When looking at Edith Bruch’s life and the love she was able to find with Roy Sorrell in Cape Town, a photograph by Lynsey Addario comes to my mind (fig. 6). It is of a love letter written in Arabic on the back of a cigarette box. It was found at an Italian port after 250 refugees were rescued at sea on their way to Sicily in 2014. It is a heart-breaking photograph that serves as a reminder for all that is lost during war and forced displacement. I could not escape the juxtaposition between the love found by Edith and the love lost by a man about whom we only know the first letter of his name.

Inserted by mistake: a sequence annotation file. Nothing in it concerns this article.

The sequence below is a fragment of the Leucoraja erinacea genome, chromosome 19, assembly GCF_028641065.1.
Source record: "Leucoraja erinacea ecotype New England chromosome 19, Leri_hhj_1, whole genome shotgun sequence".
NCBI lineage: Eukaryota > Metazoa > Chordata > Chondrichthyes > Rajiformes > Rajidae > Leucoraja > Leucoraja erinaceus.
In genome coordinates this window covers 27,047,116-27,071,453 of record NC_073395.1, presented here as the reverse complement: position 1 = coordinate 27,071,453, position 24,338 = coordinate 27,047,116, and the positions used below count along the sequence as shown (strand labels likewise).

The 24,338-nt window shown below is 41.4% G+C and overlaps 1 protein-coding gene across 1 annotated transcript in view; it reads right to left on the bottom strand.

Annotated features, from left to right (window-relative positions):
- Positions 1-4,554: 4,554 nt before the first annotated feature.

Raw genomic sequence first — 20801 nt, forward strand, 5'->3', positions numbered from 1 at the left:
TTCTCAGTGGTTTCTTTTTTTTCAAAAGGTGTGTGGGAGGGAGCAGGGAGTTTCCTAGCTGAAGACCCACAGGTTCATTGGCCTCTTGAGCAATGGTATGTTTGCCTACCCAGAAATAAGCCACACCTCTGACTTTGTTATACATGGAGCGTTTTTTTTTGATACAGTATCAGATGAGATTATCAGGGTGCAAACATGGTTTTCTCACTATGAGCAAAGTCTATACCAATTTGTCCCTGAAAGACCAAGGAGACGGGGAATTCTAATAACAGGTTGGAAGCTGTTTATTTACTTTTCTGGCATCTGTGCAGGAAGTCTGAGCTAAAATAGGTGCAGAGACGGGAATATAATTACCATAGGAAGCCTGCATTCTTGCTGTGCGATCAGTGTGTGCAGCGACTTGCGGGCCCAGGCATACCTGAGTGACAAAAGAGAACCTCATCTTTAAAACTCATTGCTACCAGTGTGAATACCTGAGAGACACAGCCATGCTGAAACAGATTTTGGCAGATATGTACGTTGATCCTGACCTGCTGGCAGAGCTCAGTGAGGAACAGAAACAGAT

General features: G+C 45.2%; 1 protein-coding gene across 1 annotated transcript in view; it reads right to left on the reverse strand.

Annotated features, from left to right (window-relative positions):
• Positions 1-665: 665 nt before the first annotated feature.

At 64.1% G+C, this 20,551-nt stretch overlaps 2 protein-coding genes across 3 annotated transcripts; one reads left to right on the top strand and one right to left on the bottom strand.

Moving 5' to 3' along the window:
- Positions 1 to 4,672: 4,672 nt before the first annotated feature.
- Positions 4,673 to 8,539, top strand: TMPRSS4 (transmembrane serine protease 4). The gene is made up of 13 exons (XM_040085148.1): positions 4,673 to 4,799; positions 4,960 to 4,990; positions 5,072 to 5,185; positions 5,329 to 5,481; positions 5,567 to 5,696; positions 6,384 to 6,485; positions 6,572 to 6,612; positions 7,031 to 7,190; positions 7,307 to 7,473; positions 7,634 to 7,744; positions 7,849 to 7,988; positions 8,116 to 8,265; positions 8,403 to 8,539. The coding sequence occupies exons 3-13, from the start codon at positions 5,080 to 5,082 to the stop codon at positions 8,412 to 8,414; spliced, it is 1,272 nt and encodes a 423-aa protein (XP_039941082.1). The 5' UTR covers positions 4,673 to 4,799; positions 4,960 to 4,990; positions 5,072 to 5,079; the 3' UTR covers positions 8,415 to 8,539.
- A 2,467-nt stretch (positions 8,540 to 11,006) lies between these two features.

Edith seemed to have escaped the physical traumas of forced immigration, although it is impossible to know for sure. Her documented life is personal and intimate which differs from the refugee caught up in the current global crisis who becomes a statistic with no means of identification or the ability to start afresh. The contrast between Edith’s life as a woman seeking refuge in 1936 differs tremendously from the lives of other women during that time as well as women seeking refuge today. Many Jewish immigrants were barred from entering the United States as a result of eugenic propaganda that was circulated by the Nazis and as a result numerous Jews were sent back to Germany and into concentration camps (Gould, 1981). This fact alone, demonstrates the life that Edith lived and how it differed from the lives of most Jewish people during that time who were constantly at risk of ending up in a camp. The UN has estimated that 70% of women living in refugee camps today have been raped (Hruby, 2018). The story of Nykeer Mut unveils the traumas faced by women around the world that seem to be intensified amongst the violence of war (Hruby, 2018). Nykeer Mut was raped in front of her daughter as she collected firewood outside of the camp, a task that needs to be carried out and is predominantly done by women. Soldiers hide in the tall grass and “if you’re in the forest to collect firewood and the soldiers see you, they will rape you”(Hruby, 2018). The psychological and physical burden that weighs heavily on female refugees today seem so far removed from the photos of Edith smiling in Sea point (Fig. 7). The palpable blitheness of her smile allows one to assume that her immigration process sits on the opposite end of the spectrum to that of Nykeer Mut. Perhaps Edith’s movements were made easier because of money or class status.